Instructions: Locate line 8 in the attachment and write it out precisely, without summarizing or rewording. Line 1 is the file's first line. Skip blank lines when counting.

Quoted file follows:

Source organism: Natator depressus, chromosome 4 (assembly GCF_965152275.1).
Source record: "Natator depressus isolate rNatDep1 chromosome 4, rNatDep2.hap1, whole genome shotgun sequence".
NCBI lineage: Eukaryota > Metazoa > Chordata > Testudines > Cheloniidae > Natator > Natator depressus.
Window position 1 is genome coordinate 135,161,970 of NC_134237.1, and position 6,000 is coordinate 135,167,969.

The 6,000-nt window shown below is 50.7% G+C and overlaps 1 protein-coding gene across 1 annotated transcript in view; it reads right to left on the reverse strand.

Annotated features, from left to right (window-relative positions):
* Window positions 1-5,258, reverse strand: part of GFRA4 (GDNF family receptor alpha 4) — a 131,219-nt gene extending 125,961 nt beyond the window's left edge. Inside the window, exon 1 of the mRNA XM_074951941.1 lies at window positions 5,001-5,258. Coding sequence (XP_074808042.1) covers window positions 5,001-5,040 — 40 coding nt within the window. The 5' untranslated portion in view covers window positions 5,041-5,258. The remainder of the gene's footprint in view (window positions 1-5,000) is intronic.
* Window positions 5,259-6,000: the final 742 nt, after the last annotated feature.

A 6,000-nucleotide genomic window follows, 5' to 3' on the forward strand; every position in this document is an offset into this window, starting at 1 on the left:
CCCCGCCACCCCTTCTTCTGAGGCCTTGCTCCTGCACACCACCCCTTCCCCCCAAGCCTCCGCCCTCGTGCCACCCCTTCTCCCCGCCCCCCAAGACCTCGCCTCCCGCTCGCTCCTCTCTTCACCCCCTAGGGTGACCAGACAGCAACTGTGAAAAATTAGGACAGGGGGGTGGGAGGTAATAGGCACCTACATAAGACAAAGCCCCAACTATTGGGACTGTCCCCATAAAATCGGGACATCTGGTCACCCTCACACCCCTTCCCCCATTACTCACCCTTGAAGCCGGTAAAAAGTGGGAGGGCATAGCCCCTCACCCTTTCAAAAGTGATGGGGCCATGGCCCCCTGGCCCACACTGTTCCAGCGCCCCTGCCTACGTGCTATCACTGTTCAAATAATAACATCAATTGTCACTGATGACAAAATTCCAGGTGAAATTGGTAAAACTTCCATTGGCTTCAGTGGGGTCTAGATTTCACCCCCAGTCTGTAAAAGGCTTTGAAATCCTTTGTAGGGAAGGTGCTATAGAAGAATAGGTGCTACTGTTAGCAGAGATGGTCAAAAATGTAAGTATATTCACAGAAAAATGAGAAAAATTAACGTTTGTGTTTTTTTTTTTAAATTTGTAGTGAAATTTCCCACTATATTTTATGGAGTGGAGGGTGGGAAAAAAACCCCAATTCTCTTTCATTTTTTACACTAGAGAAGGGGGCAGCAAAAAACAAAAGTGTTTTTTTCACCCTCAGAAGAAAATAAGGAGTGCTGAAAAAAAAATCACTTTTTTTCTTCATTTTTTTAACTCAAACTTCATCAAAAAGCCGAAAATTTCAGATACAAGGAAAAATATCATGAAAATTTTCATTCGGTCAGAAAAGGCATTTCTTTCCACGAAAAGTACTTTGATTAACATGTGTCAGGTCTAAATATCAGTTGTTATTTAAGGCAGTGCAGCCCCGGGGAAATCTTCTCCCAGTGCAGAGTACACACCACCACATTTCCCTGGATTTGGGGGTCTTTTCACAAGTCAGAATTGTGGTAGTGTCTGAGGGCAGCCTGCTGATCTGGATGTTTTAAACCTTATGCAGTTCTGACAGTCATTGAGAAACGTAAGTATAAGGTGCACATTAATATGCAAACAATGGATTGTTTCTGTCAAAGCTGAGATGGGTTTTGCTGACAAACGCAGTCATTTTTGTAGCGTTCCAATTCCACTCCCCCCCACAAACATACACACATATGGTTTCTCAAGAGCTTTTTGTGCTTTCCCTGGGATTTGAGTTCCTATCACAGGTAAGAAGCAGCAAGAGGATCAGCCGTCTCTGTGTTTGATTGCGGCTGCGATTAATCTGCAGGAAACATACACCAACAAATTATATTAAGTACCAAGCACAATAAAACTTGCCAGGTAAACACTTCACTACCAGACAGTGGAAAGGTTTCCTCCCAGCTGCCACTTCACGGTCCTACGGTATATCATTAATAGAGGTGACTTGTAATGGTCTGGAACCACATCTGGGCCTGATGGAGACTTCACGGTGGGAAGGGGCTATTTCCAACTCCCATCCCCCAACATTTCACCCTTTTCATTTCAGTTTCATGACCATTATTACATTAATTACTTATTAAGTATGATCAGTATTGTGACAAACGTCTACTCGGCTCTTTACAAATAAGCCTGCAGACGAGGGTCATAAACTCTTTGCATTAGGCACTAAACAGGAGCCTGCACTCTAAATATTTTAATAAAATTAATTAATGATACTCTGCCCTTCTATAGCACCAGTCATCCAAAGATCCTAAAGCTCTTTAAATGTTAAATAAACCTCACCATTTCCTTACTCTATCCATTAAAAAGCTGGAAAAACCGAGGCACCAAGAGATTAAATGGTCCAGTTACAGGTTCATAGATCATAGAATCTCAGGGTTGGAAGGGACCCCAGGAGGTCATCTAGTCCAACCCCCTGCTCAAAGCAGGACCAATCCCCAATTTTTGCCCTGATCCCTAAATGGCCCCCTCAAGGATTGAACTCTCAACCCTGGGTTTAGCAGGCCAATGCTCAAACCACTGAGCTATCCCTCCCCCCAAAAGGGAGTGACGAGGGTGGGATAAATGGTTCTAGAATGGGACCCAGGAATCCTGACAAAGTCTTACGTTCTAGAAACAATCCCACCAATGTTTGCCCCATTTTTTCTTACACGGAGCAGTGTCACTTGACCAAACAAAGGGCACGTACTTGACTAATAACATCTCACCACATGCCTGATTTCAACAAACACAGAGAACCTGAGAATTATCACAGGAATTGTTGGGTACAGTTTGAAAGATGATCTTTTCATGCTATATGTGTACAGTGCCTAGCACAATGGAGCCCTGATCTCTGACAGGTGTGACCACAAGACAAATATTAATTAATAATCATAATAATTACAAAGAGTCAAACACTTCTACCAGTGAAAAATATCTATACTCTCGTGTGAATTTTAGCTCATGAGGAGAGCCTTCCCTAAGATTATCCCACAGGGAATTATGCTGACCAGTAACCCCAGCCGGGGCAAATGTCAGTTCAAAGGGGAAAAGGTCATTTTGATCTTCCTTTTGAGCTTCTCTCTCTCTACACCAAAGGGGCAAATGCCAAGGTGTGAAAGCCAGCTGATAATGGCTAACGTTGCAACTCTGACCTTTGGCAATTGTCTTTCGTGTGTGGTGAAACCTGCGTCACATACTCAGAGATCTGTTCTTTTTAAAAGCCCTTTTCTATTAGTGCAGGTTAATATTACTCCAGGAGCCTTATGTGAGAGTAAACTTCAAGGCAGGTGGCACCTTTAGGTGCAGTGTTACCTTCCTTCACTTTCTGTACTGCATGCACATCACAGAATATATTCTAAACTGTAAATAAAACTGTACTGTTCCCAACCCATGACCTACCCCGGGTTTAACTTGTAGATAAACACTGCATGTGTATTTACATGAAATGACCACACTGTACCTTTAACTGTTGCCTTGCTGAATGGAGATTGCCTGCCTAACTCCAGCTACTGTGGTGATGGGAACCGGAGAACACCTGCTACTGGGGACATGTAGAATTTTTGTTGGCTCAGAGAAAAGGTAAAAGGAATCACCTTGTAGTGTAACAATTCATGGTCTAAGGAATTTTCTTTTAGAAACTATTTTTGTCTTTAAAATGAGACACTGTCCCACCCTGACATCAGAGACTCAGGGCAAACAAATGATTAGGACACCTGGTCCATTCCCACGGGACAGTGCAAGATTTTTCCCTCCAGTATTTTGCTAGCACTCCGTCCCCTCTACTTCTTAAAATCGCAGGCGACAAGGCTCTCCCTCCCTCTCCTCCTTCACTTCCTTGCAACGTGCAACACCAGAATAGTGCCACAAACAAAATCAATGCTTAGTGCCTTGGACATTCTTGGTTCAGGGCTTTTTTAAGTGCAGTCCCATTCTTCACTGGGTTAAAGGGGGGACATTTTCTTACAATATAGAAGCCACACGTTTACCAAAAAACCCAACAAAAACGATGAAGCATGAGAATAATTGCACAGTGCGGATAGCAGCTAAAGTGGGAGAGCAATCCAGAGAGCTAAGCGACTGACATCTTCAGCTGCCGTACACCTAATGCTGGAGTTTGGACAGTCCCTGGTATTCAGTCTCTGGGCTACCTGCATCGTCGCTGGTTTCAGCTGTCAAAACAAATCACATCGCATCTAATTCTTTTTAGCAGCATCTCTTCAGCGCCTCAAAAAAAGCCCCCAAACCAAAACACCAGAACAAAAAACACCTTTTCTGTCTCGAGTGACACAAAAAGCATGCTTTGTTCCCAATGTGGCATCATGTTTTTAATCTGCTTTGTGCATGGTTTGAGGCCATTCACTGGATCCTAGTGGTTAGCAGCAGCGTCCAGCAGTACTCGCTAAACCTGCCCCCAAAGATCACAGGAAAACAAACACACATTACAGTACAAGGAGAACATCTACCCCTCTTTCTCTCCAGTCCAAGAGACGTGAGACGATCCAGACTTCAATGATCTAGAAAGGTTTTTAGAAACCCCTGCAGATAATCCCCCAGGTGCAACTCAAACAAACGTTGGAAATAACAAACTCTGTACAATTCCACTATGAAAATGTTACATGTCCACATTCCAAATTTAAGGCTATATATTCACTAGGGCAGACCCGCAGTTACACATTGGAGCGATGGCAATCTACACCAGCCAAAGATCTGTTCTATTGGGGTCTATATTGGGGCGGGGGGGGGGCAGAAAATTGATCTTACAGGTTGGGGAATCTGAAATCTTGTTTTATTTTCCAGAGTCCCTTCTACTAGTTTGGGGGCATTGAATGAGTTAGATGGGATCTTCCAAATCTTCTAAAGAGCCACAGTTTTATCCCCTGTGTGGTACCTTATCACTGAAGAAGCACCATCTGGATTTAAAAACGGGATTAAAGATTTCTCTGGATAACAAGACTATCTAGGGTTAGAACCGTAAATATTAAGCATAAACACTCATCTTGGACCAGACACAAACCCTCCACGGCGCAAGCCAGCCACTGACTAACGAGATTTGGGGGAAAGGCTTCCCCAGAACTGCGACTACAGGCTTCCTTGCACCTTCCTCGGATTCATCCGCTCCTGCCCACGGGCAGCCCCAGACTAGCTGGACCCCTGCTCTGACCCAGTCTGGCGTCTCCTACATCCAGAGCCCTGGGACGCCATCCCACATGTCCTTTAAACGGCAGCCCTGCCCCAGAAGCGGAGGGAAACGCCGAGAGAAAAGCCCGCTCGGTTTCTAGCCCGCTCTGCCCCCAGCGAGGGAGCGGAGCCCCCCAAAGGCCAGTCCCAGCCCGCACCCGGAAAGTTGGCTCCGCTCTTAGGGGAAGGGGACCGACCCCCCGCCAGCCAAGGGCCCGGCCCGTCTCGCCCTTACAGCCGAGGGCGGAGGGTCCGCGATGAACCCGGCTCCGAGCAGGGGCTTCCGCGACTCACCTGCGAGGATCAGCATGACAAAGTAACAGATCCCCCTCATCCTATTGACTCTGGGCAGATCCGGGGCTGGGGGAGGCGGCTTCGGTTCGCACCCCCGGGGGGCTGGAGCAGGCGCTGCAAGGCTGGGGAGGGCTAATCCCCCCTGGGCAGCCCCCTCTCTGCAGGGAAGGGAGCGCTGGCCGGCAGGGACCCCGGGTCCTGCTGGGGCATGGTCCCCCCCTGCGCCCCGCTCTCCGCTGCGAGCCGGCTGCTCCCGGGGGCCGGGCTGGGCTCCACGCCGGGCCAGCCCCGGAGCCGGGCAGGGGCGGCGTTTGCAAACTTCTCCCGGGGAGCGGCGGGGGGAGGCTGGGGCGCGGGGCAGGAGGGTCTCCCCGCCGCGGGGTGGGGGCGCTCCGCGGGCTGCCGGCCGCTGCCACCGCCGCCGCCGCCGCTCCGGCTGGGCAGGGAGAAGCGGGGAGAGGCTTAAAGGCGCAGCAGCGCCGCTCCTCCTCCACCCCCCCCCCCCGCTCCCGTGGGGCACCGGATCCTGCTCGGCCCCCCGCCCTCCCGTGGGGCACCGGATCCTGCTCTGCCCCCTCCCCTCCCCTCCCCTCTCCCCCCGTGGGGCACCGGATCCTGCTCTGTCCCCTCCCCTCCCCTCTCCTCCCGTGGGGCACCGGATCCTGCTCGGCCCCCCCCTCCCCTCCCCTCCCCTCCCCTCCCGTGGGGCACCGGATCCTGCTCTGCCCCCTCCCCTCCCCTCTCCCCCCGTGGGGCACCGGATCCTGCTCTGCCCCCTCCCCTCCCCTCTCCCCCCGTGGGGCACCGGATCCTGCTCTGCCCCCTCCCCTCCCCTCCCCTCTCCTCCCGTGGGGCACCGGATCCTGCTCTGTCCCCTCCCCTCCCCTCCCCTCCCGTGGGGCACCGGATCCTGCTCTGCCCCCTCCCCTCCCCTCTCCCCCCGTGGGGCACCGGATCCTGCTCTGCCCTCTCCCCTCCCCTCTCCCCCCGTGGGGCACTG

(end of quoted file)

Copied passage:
* Window positions 5,259-6,000: the final 742 nt, after the last annotated feature.